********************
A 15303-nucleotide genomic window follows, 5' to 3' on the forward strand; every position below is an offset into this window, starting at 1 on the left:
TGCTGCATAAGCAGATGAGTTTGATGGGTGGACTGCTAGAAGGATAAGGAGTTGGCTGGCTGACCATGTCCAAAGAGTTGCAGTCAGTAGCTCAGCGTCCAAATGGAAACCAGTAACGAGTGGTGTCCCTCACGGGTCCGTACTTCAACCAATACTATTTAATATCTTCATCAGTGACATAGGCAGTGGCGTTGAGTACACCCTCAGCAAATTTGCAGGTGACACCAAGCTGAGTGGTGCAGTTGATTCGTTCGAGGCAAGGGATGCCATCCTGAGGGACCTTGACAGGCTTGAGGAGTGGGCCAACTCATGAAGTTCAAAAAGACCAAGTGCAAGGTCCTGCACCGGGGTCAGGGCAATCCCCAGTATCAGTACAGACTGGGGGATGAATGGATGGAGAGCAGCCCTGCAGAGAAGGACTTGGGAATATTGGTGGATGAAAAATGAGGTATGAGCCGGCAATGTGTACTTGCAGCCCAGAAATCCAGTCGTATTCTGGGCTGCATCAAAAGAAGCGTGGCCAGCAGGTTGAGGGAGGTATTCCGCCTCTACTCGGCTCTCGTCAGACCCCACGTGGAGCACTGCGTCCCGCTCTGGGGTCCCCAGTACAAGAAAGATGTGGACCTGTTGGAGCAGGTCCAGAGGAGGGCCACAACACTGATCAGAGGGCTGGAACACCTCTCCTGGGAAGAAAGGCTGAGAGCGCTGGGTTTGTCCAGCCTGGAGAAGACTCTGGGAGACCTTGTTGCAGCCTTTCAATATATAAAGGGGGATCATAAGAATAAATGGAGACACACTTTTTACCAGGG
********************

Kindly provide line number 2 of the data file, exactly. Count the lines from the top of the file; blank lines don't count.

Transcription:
TGCTGCATAAGCAGATGAGTTTGATGGGTGGACTGCTAGAAGGATAAGGAGTTGGCTGGCTGACCATGTCCAAAGAGTTGCAGTCAGTAGCTCAGCGTCCAAATGGAAACCAGTAACGAGTGGTGTCCCTCACGGGTCCGTACTTCAACCAATACTATTTAATATCTTCATCAGTGACATAGGCAGTGGCGTTGAGTACACCCTCAGCAAATTTGCAGGTGACACCAAGCTGAGTGGTGCAGTTGATTCGTTCGAGGCAAGGGATGCCATCCTGAGGGACCTTGACAGGCTTGAGGAGTGGGCCAACTCATGAAGTTCAAAAAGACCAAGTGCAAGGTCCTGCACCGGGGTCAGGGCAATCCCCAGTATCAGTACAGACTGGGGGATGAATGGATGGAGAGCAGCCCTGCAGAGAAGGACTTGGGAATATTGGTGGATGAAAAATGAGGTATGAGCCGGCAATGTGTACTTGCAGCCCAGAAATCCAGTCGTATTCTGGGCTGCATCAAAAGAAGCGTGGCCAGCAGGTTGAGGGAGGTATTCCGCCTCTACTCGGCTCTCGTCAGACCCCACGTGGAGCACTGCGTCCCGCTCTGGGGTCCCCAGTACAAGAAAGATGTGGACCTGTTGGAGCAGGTCCAGAGGAGGGCCACAACACTGATCAGAGGGCTGGAACACCTCTCCTGGGAAGAAAGGCTGAGAGCGCTGGGTTTGTCCAGCCTGGAGAAGACTCTGGGAGACCTTGTTGCAGCCTTTCAATATATAAAGGGGGATCATAAGAATAAATGGAGACACACTTTTTACCAGGG